Reviewed by Harriet
We’ve reviewed two of Laura Lippman’s novels in Shiny, here and here. One was a police procedural and the other a standalone – Lippman’s output is fairly evenly divided between the two. She’s known as a crime writer, but if that’s not your genre of choice, don’t dismiss her novels, which rise far above its normal parameters. Lippman is a superb novelist, intelligent and stylish, ‘one of the finest writers in America’ as Mark Billingham is quoted as saying on the cover of this, her latest novel – note that he doesn’t say ‘crime writers’. And Sunburn is arguably her finest so far. Set in the 1990s, it reaches back to the 1930s noir thrillers of James McCain (think The Postman Always Rings Twice, Double Indemnity) to provide an enthralling mystery that reveals itself slowly and inexorably, keeping the reader guessing right up to the end.
The novel is set in Belleville, Delaware, ‘a town where strangers seldom stop on a Sunday evening’ – or any other time, for that matter. Advertising itself with vain hope as one of the best small towns in America, it’s forty miles inland, so people simply pass through it on the way to the beach. Small town America is wonderfully evoked here. The town’s only attraction, a minor one at that, is the ‘bar-slash-restaurant’, the High-Ho. Two strangers have rolled in at more or less the same time: attractive, confident Adam Bosk, who soon gets taken on as the chef, and Polly Costello, a gorgeous redhead who talks the owner into letting her start as a waitress and barmaid. It’s inevitable that these two will get together, but it takes time: Polly is cautious, sometimes flirty, other times cool. But one thing is certain: both are keeping secrets. Adam is in possession of some of Polly’s, including but not limited to the fact that she has just walked out on her husband and four-year-old daughter while on a beach holiday, taking half their savings with her. But even though he knows quite a lot about her chequered past, there are more revelations to come. Initially, though, Polly’s past is almost as much a mystery to the reader as she is to Adam, though we get to see quite a lot of her internal life:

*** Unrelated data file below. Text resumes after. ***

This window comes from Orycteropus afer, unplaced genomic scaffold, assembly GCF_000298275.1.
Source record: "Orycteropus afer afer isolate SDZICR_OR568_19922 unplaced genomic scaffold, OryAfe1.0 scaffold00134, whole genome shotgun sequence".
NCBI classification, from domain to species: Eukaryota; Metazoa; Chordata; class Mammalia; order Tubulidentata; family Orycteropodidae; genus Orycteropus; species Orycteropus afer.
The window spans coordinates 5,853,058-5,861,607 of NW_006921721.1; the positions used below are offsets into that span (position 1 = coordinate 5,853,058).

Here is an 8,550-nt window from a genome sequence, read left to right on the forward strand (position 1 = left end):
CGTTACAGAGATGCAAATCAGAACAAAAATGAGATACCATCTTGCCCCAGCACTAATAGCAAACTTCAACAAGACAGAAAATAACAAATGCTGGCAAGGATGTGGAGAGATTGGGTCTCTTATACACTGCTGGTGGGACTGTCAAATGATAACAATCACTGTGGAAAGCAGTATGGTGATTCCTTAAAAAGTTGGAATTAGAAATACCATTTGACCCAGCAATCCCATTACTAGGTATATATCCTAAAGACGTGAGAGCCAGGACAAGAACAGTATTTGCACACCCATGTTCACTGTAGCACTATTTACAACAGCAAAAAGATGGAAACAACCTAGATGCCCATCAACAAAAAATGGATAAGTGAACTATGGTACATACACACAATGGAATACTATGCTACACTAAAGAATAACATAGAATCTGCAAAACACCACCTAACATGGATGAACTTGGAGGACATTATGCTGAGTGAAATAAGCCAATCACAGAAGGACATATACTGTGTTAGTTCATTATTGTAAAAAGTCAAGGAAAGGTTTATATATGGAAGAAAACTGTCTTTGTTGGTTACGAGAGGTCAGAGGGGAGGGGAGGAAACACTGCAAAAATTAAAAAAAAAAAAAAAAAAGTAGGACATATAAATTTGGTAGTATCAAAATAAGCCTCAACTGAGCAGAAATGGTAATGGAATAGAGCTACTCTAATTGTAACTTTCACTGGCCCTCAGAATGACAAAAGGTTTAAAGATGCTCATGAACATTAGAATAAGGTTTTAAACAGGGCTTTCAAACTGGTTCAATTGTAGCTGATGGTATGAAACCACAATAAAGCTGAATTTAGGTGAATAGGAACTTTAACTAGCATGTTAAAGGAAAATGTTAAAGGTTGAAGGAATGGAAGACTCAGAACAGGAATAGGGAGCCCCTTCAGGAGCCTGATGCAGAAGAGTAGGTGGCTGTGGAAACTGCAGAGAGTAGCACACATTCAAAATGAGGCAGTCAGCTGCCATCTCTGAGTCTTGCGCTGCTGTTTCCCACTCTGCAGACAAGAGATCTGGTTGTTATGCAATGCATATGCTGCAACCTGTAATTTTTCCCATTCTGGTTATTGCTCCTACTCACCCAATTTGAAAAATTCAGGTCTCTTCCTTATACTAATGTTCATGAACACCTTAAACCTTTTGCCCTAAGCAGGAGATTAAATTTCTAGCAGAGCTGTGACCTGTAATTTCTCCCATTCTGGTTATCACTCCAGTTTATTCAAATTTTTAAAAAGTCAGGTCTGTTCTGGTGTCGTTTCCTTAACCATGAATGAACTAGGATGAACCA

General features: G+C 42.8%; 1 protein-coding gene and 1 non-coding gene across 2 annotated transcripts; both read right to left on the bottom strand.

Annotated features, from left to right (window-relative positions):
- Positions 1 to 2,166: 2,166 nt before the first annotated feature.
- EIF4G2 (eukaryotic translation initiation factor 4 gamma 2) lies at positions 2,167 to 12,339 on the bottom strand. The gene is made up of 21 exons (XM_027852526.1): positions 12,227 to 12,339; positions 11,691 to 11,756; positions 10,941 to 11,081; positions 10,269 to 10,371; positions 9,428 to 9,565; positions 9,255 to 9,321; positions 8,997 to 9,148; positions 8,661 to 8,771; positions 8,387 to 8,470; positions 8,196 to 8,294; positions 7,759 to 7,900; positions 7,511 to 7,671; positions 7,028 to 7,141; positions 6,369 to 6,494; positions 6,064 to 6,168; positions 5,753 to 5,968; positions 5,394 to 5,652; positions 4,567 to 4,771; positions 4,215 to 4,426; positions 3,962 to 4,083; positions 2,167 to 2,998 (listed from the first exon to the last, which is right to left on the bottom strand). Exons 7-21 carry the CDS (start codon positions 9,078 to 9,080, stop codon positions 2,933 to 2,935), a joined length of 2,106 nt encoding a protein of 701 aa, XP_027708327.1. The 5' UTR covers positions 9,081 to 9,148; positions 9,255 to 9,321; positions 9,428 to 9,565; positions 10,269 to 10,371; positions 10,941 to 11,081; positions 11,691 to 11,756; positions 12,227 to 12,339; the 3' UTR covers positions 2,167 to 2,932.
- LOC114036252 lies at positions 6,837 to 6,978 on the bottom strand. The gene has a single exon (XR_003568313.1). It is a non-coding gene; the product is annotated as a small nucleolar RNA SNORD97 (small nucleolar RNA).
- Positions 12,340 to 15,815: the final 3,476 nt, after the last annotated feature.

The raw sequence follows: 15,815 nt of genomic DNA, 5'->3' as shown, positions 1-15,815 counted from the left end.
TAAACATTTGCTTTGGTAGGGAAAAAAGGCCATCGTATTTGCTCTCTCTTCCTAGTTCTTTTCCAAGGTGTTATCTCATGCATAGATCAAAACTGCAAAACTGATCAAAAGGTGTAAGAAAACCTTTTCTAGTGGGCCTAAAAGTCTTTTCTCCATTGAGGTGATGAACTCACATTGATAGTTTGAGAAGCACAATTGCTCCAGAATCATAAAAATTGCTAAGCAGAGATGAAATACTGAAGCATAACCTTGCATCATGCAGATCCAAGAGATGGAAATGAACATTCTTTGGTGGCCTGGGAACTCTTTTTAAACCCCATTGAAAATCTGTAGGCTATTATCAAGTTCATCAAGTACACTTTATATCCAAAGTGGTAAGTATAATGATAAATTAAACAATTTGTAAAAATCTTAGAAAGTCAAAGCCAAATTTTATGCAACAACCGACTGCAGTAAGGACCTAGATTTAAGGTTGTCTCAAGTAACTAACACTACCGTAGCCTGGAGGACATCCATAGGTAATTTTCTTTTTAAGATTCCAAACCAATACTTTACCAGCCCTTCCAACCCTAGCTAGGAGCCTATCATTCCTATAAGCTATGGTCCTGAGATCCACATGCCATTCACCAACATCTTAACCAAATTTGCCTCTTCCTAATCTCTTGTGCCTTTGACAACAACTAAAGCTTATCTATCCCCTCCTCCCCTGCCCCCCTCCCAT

If she wrote an advice book for women, it would basically say Tell men what they want to hear. What they think they want to hear. But it wouldn’t do anyone any good, because most women aren’t her. It’s not her looks or her body. Her looks are only slightly above average, her body didn’t come into its own till she had all those long empty days to exercise.Besides, she would never invest so heavily in a commodity that won’t last forever. It’s how she is on the inside that makes her different from other women. She fixes her gaze on her goal and never loses sight of it.
But what is Polly’s goal? It will be a long time before we, or Adam, find out. And when we do, it casts Polly in a different light, while not necessarily exonerating her from the wreckage she has left in her wake.
It’s impossible to write more about the plot of this excellent novel without giving too much away and spoiling the immense pleasure you will have if you read it. But that being said, this is a book that not only tolerates re-reading, it’s one that actually benefits from it, as little throwaway phrases that passed you by on the first read come to take on an important significance. It’s admirably constructed, moving chapter by chapter between different points of view: principally Polly’s and Adam’s, but those of other characters from time to time also, who sometimes reveal facts that are essential pieces of the jigsaw.
So the mystery of Polly and her motivations is a crucial element of the plot. But even when we finally learn the story of her past, she remains a wholly morally ambiguous character – it’s impossible not to like or at least admire her, even at her worst, and even her worst is impelled by a drive which many would consider admirable. Adam really has no defences against her, as he struggles to complete his assignment in the face of his overwhelming sexual obsession with her. Highly recommended.
Harriet is one of the editors of Shiny New Books.
Laura Lippman, Sunburn (Faber & Faber, 2018). 978-0571335664, 304pp., paperback original.
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